Conservationists roll out the gold for Warsaw altars
Two altars in Warsaw’s Carmelite Church are being renovated with at least 64 square metres of pure gold to restore their baroque character and look.
The Church of the Assumption of the Virgin Mary and of St. Joseph on Krakowskie Przedmieście Street, next door to the Presidential Palace, is the only church in the area that managed to survive World War II.
"We have been working here for 10 years in the church,” Mariusz Makowiecki, who leads the conservation works, told TFN. “We started with the original stucco in the presbytery."
Bit by bit, painting the walls, renovating the main altar and the small organ, they are preserving works of art and ensuring the church will serve the local community and visiting tourists for many decades to come. The focus of this year’s work, the two side altars, are being renovated for the first time in 150 years.
The baroque church itself was erected in the years 1643-1655 for the Order of the Discalced Carmelites. The classicist stone facade, the first in Warsaw, was completed in 1779. Today, the church serves as a seminary.
The side altars, dedicated to Our Lady of the Rosary and the Name of Jesus, were created in the years 1720-1750, while the decorative ornaments were added in the 19th century. “On the altars, we had sculptures from different periods and authors. The figures were standing on the wrong sides. We've sorted it out, together with a commission made up from art historians and representatives of the conservators’ office,” added Makowiecki.
The cost of the renovation, covered partially by the seminary and partially by the city, is PLN 200,000. The gold itself, used for adorning the altars and sculptures is worth even PLN 85,000.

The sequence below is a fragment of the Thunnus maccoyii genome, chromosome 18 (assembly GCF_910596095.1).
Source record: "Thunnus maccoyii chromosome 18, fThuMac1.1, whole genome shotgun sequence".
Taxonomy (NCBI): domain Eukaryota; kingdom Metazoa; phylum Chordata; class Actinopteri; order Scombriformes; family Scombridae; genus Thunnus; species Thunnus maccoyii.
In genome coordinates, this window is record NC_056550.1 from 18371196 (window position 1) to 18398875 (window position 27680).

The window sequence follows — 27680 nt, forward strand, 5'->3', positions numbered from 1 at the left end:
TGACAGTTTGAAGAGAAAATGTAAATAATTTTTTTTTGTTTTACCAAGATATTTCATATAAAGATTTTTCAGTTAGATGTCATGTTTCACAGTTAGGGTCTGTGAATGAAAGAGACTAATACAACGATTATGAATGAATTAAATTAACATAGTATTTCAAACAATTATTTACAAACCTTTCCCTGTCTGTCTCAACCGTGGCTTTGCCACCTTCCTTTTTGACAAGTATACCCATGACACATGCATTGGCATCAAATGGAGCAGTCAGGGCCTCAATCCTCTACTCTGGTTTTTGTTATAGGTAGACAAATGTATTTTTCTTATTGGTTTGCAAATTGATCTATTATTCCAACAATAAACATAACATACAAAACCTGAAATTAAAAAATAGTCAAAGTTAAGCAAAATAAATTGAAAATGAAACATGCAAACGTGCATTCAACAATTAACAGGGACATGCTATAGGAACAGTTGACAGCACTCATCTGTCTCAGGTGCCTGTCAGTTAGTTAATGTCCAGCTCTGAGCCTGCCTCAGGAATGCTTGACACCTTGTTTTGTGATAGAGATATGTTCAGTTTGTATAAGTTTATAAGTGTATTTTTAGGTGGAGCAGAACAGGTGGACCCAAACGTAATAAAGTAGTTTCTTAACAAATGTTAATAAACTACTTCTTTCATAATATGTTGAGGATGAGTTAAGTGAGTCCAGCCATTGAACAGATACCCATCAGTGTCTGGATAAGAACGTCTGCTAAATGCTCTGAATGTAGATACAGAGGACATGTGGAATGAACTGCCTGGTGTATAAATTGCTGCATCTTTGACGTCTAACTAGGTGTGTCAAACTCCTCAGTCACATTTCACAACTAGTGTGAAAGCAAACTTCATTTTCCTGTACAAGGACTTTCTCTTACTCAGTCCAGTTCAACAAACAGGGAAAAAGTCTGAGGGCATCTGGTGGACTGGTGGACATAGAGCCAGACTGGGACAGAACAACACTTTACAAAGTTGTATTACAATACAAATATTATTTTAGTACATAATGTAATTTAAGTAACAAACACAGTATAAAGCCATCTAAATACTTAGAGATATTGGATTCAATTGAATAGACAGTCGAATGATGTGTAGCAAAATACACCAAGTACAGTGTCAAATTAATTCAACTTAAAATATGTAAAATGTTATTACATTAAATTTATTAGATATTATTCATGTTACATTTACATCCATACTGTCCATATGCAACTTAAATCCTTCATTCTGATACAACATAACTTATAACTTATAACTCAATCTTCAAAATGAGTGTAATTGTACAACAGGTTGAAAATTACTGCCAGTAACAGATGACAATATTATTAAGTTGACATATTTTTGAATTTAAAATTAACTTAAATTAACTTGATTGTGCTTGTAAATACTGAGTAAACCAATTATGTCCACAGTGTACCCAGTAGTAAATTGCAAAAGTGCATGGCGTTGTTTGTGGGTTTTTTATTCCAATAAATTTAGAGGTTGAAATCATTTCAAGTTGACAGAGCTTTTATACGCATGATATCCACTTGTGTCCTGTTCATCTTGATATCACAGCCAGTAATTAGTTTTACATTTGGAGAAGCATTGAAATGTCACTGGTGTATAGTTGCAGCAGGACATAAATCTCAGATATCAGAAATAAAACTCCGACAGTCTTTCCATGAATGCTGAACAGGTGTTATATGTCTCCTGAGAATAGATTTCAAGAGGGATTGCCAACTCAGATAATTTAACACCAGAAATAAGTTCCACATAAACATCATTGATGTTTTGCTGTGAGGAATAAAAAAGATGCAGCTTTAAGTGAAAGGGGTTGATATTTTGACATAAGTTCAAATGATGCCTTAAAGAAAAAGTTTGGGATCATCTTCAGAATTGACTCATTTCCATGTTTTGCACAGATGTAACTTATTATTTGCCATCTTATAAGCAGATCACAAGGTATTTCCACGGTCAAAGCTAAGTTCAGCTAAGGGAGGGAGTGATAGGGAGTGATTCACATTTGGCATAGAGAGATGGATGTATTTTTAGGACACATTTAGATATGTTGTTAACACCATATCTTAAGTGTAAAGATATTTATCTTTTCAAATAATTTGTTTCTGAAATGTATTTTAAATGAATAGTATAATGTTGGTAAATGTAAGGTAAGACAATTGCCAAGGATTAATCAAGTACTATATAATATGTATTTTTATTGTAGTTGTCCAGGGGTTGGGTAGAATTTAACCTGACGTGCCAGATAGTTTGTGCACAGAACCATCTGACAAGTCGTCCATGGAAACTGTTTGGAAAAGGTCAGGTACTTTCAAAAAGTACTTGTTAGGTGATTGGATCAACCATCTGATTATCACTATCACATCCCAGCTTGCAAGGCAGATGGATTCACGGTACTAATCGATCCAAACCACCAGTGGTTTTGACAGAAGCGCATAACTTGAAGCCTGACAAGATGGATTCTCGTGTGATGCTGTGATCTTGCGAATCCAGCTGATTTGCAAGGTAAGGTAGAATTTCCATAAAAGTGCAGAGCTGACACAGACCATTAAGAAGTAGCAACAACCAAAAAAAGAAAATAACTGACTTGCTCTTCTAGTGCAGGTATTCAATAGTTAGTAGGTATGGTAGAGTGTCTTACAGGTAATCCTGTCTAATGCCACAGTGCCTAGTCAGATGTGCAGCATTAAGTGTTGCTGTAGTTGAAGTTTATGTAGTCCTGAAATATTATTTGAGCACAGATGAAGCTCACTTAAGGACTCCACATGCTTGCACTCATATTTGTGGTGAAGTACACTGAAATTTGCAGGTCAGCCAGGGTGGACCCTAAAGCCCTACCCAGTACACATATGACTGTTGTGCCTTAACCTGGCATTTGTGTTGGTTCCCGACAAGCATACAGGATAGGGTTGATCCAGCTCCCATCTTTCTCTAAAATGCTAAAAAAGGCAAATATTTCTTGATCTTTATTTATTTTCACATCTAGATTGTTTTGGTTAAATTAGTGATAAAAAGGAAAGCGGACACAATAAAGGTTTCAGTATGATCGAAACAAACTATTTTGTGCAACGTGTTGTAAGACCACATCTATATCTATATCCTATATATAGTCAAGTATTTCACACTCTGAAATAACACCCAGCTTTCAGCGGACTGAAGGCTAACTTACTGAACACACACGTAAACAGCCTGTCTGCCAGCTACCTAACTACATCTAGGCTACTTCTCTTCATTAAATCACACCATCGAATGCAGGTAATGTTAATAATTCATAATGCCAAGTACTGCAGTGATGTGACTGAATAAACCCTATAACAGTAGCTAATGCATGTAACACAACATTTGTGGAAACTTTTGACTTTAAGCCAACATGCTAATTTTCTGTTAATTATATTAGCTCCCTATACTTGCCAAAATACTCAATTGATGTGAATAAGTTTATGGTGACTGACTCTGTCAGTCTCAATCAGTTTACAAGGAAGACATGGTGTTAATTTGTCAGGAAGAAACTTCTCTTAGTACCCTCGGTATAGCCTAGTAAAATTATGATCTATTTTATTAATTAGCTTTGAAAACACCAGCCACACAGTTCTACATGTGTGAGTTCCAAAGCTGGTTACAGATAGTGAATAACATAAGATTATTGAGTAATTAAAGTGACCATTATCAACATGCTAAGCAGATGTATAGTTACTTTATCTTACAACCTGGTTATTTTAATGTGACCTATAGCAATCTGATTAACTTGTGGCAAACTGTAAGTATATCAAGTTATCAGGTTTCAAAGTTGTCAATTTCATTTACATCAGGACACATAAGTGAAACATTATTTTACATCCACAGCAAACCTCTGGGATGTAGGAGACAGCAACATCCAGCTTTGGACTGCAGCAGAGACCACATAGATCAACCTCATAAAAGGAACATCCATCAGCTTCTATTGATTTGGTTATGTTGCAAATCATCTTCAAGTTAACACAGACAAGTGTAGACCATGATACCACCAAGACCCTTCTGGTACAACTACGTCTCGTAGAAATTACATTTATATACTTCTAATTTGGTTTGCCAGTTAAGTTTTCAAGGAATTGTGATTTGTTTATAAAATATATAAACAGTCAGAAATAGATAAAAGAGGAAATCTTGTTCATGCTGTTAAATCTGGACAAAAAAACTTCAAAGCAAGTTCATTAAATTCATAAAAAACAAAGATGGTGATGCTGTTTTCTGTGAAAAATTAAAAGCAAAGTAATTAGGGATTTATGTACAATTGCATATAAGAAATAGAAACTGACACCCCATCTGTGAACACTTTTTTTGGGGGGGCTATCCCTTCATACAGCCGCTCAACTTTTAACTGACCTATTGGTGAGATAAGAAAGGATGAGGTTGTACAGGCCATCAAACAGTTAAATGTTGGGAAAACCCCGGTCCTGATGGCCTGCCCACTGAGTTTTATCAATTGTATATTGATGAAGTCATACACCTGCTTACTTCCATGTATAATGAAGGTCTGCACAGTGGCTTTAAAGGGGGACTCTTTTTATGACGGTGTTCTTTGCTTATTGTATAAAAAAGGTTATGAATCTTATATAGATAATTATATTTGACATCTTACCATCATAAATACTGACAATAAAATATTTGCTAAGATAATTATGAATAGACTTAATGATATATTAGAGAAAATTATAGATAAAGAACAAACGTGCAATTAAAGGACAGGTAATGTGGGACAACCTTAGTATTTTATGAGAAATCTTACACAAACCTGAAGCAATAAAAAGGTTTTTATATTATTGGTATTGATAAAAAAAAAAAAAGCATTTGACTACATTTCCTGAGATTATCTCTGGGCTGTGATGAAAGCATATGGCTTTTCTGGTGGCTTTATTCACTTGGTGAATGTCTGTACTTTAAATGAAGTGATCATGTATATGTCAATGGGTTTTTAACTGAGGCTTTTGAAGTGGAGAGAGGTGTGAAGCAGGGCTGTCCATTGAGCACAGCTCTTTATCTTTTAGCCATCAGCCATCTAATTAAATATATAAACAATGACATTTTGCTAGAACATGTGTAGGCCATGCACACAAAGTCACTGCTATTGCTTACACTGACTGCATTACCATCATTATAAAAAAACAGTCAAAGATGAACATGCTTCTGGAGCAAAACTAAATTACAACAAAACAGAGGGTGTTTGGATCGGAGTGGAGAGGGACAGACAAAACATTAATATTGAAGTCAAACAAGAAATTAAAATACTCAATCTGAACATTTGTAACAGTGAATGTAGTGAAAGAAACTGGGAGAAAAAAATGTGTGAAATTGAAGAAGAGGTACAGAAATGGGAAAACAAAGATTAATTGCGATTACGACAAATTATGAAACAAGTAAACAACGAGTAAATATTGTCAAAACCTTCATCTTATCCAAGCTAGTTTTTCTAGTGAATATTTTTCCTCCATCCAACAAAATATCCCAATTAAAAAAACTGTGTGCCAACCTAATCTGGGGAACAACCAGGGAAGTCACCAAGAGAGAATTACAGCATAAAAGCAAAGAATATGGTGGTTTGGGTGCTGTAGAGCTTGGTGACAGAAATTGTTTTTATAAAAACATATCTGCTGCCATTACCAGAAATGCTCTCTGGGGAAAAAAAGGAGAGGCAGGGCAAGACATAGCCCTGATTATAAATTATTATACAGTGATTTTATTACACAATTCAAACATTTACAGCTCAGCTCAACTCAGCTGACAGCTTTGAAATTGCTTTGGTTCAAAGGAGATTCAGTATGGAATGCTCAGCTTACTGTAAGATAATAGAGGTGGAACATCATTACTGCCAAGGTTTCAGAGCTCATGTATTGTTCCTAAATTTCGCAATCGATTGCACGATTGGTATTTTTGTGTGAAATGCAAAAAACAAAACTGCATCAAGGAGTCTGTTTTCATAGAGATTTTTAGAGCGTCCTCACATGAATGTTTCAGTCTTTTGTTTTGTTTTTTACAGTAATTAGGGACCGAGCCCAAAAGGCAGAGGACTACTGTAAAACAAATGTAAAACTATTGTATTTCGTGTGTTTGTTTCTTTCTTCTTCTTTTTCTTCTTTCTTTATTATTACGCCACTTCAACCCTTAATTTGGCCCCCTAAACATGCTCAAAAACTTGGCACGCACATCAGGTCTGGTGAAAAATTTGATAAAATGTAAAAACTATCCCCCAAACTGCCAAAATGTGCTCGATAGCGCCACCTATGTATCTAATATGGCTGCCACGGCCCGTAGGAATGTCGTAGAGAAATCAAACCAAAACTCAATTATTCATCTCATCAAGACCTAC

Although the church wasn’t badly damaged during the war, the years took their toll on the sculptures, paintings, and woodwork. Their biggest enemies were dirt, including the pervasive smog, woodworm, atmospheric conditions, and incompetent attempts at preserving the altars. On the surface, they were covered with oil paint or varnish that detracted from the old gold.
“This is a long process,” said Anna Rdest, who has been working as a conservator specializing in gold and gold-plated objects for 35 years. “On many sculptures, we could see the remnants of the original gold plating, but also the layers of paint. To reach the pure gold, we had to use special agents and clean them. These agents do not dissolve real gold. They only remove slag-metals and other pollutants.”
The handiwork, which prepares the sculptures for the actual renovation, takes several days, depending on how detailed the object is. For the two altars, 64 square meters of gold sheets will be used.
“Now the job is to blend in the gold sheet, just like the original ones were placed. Then we rub it on top, to give it a uniform character,” added Rdest.
This year’s renovations will be finished by October, yet the work is far from complete. The church still houses several other altars, main organs, and various works of art that are in need of care and attention so they can withstand another 150 years.